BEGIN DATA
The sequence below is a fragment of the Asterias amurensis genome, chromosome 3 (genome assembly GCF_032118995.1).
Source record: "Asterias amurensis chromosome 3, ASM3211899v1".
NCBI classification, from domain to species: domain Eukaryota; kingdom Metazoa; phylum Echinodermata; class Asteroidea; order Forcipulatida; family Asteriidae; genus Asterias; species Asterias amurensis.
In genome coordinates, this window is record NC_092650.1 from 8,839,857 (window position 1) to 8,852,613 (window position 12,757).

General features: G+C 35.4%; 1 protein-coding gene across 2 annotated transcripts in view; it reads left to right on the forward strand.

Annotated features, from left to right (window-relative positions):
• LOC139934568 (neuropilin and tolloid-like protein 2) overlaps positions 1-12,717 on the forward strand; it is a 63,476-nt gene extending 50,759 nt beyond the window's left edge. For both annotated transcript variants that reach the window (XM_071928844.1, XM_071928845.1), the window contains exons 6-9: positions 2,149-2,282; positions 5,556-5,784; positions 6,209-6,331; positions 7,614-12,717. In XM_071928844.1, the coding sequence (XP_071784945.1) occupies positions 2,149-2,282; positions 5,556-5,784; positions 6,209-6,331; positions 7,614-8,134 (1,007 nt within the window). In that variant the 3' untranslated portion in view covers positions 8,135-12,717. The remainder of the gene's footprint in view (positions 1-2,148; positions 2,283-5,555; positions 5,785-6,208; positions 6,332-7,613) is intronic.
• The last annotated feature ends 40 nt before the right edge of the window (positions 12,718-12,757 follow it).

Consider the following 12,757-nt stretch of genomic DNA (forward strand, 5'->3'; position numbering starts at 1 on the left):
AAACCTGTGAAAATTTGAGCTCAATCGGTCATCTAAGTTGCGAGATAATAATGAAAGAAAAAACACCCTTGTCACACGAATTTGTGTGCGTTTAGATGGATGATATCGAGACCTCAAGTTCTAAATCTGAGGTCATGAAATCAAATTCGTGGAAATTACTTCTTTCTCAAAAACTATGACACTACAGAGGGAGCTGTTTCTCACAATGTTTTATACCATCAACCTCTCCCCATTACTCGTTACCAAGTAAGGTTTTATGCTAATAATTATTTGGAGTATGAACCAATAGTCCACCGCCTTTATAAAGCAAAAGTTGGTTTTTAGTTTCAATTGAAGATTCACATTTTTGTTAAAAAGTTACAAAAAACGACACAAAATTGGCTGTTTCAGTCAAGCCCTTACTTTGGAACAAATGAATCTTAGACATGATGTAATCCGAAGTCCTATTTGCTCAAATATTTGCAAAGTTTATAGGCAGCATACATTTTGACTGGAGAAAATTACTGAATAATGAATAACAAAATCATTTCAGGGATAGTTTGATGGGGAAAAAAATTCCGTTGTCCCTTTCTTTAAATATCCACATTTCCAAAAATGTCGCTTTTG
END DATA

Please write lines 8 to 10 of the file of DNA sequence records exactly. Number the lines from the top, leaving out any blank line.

• The last annotated feature ends 40 nt before the right edge of the window (positions 12,718-12,757 follow it).

Consider the following 12,757-nt stretch of genomic DNA (forward strand, 5'->3'; position numbering starts at 1 on the left):
AAACCTGTGAAAATTTGAGCTCAATCGGTCATCTAAGTTGCGAGATAATAATGAAAGAAAAAACACCCTTGTCACACGAATTTGTGTGCGTTTAGATGGATGATATCGAGACCTCAAGTTCTAAATCTGAGGTCATGAAATCAAATTCGTGGAAATTACTTCTTTCTCAAAAACTATGACACTACAGAGGGAGCTGTTTCTCACAATGTTTTATACCATCAACCTCTCCCCATTACTCGTTACCAAGTAAGGTTTTATGCTAATAATTATTTGGAGTATGAACCAATAGTCCACCGCCTTTATAAAGCAAAAGTTGGTTTTTAGTTTCAATTGAAGATTCACATTTTTGTTAAAAAGTTACAAAAAACGACACAAAATTGGCTGTTTCAGTCAAGCCCTTACTTTGGAACAAATGAATCTTAGACATGATGTAATCCGAAGTCCTATTTGCTCAAATATTTGCAAAGTTTATAGGCAGCATACATTTTGACTGGAGAAAATTACTGAATAATGAATAACAAAATCATTTCAGGGATAGTTTGATGGGGAAAAAAATTCCGTTGTCCCTTTCTTTAAATATCCACATTTCCAAAAATGTCGCTTTTG